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Beyond GDP: Measuring social progress in Europe. Koen Decancq – Erik Schokkaert Stirling June 2014. Introduction. “Beyond GDP” Quest for a measure of social progress Discussion on three levels: Principles for a measure of social progress

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beyond gdp measuring social progress in europe

Beyond GDP:Measuringsocialprogress in Europe

Koen Decancq – Erik Schokkaert

Stirling June 2014

introduction
Introduction
  • “Beyond GDP”
  • Questfor a measure of socialprogress
  • Discussion on three levels:
    • Principlesfor a measure of socialprogress
    • A specificproposal: equivalent income.
    • Illustration: well-being and socialprogress in Europe between 2008 and 2010.
introduction1
Introduction
  • “Beyond GDP”
  • Questfor a measure of socialprogress
  • Discussion on three levels:
    • Principlesfor a measure of socialprogress
    • A specificproposal: equivalent income.
    • Illustration: well-being and socialprogress in Europe between 2008 and 2010.
principle 1 focus on individual well being
Principle 1: Focus on individual well-being

The ultimate criterion to evaluatesocialprogress is the well-being of individuals making up the society.

principle 2 focus on outcomes
Principle 2: Focus on outcomes

The well-being of individualsdepends on the outcomes in the different dimensions of life.

  • Well-being is notfullydeterminedbyincome.
  • Otherdimensions of life are essential (e.g., health, quality of socialinteractions and of the natural environment, safety, … ).
principle 3 account for cumulative deprivation2
Principle 3: Account forcumulativedeprivation

Accounting forcumulativedeprivationrequiresto construct first anindex of well-being at the individual level and thenaggregatethese well-being indices acrossindividuals.

  • Comparewithdashboards of development
  • … and the Human Development Index (HDI)
principle 4 respect for individual ideas about a good life
Principle 4: Respect forindividualideasabout a goodlife

The measure of individual well-beingshould respect the individualideasaboutwhat is a good life.

  • Thisdiscards the use of objective indicators, such as the Human Development Index (HDI)
  • And also the MultidimensionalPoverty Index, …
life satisfaction measures do not respect preferences1
Life satisfaction measures do not respect preferences
  • IfAnn and Bob have the samepreferences, respect forpreferences means thatAnn shouldbeseen as better off thanBob.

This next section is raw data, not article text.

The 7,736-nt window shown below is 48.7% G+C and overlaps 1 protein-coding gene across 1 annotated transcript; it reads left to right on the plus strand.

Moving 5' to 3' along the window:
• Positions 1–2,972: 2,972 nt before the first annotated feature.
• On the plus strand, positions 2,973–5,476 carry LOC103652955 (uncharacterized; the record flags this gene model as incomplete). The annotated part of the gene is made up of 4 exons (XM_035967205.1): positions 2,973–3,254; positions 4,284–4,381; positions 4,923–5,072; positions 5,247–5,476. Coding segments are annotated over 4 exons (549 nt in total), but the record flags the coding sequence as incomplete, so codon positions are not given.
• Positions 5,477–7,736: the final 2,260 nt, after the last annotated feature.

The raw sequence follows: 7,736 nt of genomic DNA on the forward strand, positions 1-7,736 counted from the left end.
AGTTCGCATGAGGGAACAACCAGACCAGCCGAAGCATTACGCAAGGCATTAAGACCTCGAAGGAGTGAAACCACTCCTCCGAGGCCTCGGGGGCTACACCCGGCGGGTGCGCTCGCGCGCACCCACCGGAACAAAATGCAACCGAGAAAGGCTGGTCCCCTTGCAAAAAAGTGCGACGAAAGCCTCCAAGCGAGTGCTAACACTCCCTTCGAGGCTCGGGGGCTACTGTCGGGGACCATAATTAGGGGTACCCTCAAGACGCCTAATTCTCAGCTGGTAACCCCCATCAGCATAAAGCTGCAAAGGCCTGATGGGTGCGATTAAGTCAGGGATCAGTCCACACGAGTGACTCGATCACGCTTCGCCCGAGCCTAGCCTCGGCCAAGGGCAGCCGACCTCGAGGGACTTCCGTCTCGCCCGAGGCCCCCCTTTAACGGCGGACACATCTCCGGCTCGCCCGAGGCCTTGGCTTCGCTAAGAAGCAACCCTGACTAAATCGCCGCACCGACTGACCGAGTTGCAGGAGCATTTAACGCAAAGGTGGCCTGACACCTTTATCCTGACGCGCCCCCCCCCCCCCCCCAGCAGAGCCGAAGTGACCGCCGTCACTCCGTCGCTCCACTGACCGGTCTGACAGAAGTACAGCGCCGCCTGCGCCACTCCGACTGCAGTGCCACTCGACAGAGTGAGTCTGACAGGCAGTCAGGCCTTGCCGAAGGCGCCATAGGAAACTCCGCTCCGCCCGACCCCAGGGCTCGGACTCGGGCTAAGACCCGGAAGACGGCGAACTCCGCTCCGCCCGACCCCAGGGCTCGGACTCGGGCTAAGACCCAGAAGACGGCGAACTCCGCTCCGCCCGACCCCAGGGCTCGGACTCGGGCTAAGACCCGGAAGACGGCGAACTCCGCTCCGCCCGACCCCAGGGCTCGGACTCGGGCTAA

• Now look at whatcould happen, when we askto Ann and Bob howsatisfiedtheywouldbe in bothsituations
  • Bob is happierthan Ann
  • Thenwhynotuse “happiness”?

5 for Ann

9 for Bob

3 for Ann

7 for Bob

principle 5 inequality aversion
Principle 5: inequalityaversion

Justicerequires accounting forinequality in individual well-being.

  • Social welfare = M (1 - I )

Average

Inequality

outline
Outline
  • Principlesfor a measure of socialprogress.
  • A specificproposal: equivalent income.
  • Illustration: well-being and socialprogress in Europebetween 2008 and 2010.
a specific proposal equivalent income
A specificproposal: Equivalent income
  • Fix referencevaluesfor all the non-incomedimensions.
  • Equivalent income = the hypotheticalincomethat, ifcombinedwith the referencevalueon all non-incomedimensions, would place the individual in a situationthatshefindsequallygood as her actualsituation.
pros and cons of equivalent incomes
Pros and cons of equivalent incomes
  • Pros:
    • Satisfies all our basic principles.
    • Measurable in money terms, canbeintroduced in anysocial welfare, inequality or povertymeasure.
  • Cons:
    • Lessintuitivethanhappiness or HDI – but these approaches do notsatisfyour basic principles.
    • Choice of referencevalues: anethical question, hence room fordebate.
    • More information is neededabout “preferences”.
outline1
Outline
  • Principlesfor a measure of socialprogress.
  • A specificproposal: equivalent income.
  • Illustration: well-being and socialprogress in Europebetween 2008 and 2010.
social progress in europe an illustration
SocialProgress in Europe: An illustration
  • European Social Survey, 2008 and 2010.
  • 18 countries: 15 EU-members, Switzerland, Norway, the Russian Federation. About 52,000 individualobservations.
  • Dimensions:
estimating preference differences
Estimatingpreferencedifferences
  • Assumption: preferenceheterogeneitybetweensocio-demographicgroups, notbetweencountries.

c

conclusion
Conclusion
  • We stronglybelieve in the basic principles. Debateshouldbeabouttheirethical foundation.
  • The equivalent income is aninteresting concept, but theremaybeother approaches.
  • Ourempiricalillustration is onlymeant to beanillustration, but interesting (first) findings.
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